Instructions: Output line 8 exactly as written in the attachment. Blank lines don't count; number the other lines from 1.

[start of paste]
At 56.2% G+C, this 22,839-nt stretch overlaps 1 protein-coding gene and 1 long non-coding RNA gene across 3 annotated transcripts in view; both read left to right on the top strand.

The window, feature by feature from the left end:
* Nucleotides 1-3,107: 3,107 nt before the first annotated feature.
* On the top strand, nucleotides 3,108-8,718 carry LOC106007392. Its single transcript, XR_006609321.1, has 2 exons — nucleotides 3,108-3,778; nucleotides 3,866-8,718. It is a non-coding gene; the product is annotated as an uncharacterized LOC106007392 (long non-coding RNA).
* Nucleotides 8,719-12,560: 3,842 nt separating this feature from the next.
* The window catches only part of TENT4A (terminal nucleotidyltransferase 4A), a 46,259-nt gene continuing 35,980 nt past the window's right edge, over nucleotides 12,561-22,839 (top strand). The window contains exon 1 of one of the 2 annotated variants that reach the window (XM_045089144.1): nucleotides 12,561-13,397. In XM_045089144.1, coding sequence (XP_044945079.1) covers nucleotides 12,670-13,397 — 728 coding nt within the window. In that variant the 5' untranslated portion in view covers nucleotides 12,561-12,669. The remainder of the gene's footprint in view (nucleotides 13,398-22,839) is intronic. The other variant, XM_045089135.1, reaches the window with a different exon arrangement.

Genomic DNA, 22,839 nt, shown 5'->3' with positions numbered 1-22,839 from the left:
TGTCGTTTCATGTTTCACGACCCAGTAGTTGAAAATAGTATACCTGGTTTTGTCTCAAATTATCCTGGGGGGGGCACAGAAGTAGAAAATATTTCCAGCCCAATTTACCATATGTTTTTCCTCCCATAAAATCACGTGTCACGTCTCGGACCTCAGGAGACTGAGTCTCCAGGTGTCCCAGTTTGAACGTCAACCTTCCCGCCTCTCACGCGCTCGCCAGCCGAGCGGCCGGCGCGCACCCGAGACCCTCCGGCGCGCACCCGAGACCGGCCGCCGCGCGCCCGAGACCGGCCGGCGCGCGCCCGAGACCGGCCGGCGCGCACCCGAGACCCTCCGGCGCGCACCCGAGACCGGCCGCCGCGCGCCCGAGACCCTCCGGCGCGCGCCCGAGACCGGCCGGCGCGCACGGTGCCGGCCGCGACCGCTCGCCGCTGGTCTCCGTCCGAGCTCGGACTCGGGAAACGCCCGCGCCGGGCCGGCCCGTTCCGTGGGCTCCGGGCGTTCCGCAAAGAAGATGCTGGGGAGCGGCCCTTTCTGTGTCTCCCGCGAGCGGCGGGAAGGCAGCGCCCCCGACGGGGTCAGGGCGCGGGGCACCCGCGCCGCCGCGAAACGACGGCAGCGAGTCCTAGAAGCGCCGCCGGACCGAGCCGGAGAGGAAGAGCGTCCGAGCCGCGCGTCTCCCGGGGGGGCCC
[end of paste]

TGTCGTTTCATGTTTCACGACCCAGTAGTTGAAAATAGTATACCTGGTTTTGTCTCAAATTATCCTGGGGGGGGCACAGAAGTAGAAAATATTTCCAGCCCAATTTACCATATGTTTTTCCTCCCATAAAATCACGTGTCACGTCTCGGACCTCAGGAGACTGAGTCTCCAGGTGTCCCAGTTTGAACGTCAACCTTCCCGCCTCTCACGCGCTCGCCAGCCGAGCGGCCGGCGCGCACCCGAGACCCTCCGGCGCGCACCCGAGACCGGCCGCCGCGCGCCCGAGACCGGCCGGCGCGCGCCCGAGACCGGCCGGCGCGCACCCGAGACCCTCCGGCGCGCACCCGAGACCGGCCGCCGCGCGCCCGAGACCCTCCGGCGCGCGCCCGAGACCGGCCGGCGCGCACGGTGCCGGCCGCGACCGCTCGCCGCTGGTCTCCGTCCGAGCTCGGACTCGGGAAACGCCCGCGCCGGGCCGGCCCGTTCCGTGGGCTCCGGGCGTTCCGCAAAGAAGATGCTGGGGAGCGGCCCTTTCTGTGTCTCCCGCGAGCGGCGGGAAGGCAGCGCCCCCGACGGGGTCAGGGCGCGGGGCACCCGCGCCGCCGCGAAACGACGGCAGCGAGTCCTAGAAGCGCCGCCGGACCGAGCCGGAGAGGAAGAGCGTCCGAGCCGCGCGTCTCCCGGGGGGGCCC